All the while, Lieutenant Sato scurried from trench to trench with saber drawn, loudly exhorting his men and occasionally punctuating his commands with a high, nervous laugh. At his order, another wave of troops approached the air-raid shelters, throwing grenades into the flaming entrances and raking them with gunfire. Some of the troops poked their rifle barrels through the entrances of the trenches and fired point-blank at the huddled forms within. James Stidham, the paralytic who had been watching all of this from his stretcher, quietly moaned in terror. A soldier stepped over to him and with a perfunctory glance fired two slugs into his face.
When Lieutenant Sato was satisfied that all 150 prisoners were dead, he ordered his men to heave the stray bodies back into the smoky pits. The soldiers splattered additional gasoline inside and reignited the trenches. They tossed in more grenades as well as sticks of dynamite to make it appear as though the victims had perished in an air raid after all, with the shelters receiving several "direct hits" from American bombs. The immense pall of smoke curling from the three subterranean pyres was noted by observers five miles distant, across Puerto Princesa Bay.
Entries from Japanese diaries later found at the camp spoke hauntingly of December 14. "Although they were prisoners of war," one entry stated, "they truly died a pitiful death. From today on I will not hear the familiar greeting 'Good morning, Sergeant Major.'" Another mentioned that on the beach below the camp, the "executed prisoners [are] floating and rolling among the breakwaters." Said another: "Today the shop is a lonely place. There are numerous corpses...and the smell is unbearable."
On January 7, 1945, an officer from the Army's intelligence branch, known as G-2, sat down with a man named Eugene Nielsen, who had a remarkable story to tell. Their conversation was not casual; it was an official interrogation, and the intelligence officer, a Captain Ickes, was taking notes. At the time of the debriefing, Nielsen and Ickes happened to be on the tropical island of Morotai, a tiny speck in the Spice Islands of the Dutch East Indies that had become a crucial stepping-stone in General MacArthur's drive toward Japan. Eugene Nielsen was an Army Private First Class who had been with the 59th Coast Artillery on the besieged island of Corregidor--directly across from Bataan--when he was captured by the Japanese in May 1942. Born and raised in a small town in the mountains of Utah, Nielsen was twenty-eight years old, and three of those years he had spent languishing in a prison camp near the Palawan capital of Puerto Princesa. There he had done backbreaking work on an airfield detail, crushing rock and coral and mixing concrete by hand.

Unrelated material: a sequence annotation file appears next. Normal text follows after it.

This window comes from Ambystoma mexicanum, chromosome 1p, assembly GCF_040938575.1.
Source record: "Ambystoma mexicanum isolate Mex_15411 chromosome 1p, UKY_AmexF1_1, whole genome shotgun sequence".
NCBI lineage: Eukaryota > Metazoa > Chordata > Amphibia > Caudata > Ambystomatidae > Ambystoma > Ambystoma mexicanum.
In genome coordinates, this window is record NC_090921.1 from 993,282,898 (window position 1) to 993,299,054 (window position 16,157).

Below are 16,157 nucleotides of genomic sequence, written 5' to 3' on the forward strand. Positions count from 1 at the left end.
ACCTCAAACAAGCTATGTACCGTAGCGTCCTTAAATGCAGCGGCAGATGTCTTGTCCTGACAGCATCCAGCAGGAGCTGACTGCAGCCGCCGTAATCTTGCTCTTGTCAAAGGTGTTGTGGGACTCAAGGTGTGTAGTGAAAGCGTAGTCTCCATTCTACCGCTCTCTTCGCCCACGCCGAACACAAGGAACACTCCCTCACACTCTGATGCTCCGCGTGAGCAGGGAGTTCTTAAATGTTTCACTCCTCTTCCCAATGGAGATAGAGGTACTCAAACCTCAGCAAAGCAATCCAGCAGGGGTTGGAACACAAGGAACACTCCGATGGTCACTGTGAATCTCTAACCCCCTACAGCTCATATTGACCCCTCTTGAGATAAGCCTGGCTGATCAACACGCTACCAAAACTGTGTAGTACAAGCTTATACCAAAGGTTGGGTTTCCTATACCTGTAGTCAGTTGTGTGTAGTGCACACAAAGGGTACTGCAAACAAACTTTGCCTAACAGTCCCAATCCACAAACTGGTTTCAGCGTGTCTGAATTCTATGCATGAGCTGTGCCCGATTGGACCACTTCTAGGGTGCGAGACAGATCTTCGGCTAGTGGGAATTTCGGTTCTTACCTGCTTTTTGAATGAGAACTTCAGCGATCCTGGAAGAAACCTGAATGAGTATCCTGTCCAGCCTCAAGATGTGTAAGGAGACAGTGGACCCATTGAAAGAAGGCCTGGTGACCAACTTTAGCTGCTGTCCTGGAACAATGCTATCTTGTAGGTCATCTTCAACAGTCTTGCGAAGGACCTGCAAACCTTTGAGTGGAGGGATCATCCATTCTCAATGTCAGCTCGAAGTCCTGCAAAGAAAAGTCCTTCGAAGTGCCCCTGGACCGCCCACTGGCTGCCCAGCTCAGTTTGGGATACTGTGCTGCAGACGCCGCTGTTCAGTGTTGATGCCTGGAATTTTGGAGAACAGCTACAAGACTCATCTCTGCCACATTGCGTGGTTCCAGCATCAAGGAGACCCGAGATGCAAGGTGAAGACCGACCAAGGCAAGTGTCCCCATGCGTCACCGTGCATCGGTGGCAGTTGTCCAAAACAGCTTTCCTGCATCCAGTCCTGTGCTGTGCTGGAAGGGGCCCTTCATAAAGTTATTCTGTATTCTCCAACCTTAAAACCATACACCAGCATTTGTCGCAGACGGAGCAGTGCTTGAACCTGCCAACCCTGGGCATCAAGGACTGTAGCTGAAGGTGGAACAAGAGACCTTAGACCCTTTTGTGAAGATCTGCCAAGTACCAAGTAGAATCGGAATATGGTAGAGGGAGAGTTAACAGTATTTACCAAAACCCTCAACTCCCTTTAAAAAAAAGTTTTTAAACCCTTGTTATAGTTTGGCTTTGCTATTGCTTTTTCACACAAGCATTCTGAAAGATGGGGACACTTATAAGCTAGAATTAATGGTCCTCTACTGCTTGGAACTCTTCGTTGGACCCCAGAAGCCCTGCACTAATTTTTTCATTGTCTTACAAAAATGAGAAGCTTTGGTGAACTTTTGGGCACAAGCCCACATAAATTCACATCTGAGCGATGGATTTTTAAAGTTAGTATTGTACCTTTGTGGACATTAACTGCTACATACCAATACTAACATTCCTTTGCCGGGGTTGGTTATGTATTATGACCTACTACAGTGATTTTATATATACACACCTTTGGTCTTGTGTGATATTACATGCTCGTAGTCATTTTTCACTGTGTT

Nielsen had been evacuated to Morotai along with five other ex-POWs. He was convalescing while awaiting shipment home to the United States. Although he was racked with the residual effects of the various diseases he'd contracted while starving in the tropics, he had recovered much of his strength since his escape from prison. He had two bullet wounds which were still on the mend.
The officer from G-2 sat horrified in his chair as Nielsen told his story, which concerned an incident on Palawan several weeks earlier, the full details of which no official from U.S. Army intelligence had apparently heard before.
The trench smelled very strongly of gas. There was an explosion and flames shot through the place. Some of the guys were moaning. I realized this was it - either I had to break for it or die. Luckily I was in the trench that was closest to the fence. So I jumped up and dove through the barbed wire. I fell over the cliff and somehow grabbed on to a small tree, which broke my fall and kept me from getting injured. There were Japanese soldiers posted down on the beach. I buried myself in a pile of garbage and coconut husks. I kept working my way under until I got fairly well covered up. Lying there, I could feel the little worms and bugs eating holes in the rubbish, and then I felt them eating holes into the skin of my back.
Excerpted from Ghost Soldiers by Hampton Sides Copyright 2001 by Hampton Sides. Excerpted by permission of Doubleday, a division of Random House, Inc. All rights reserved. No part of this excerpt may be reproduced or reprinted without permission in writing from the publisher.
Blood at the Root
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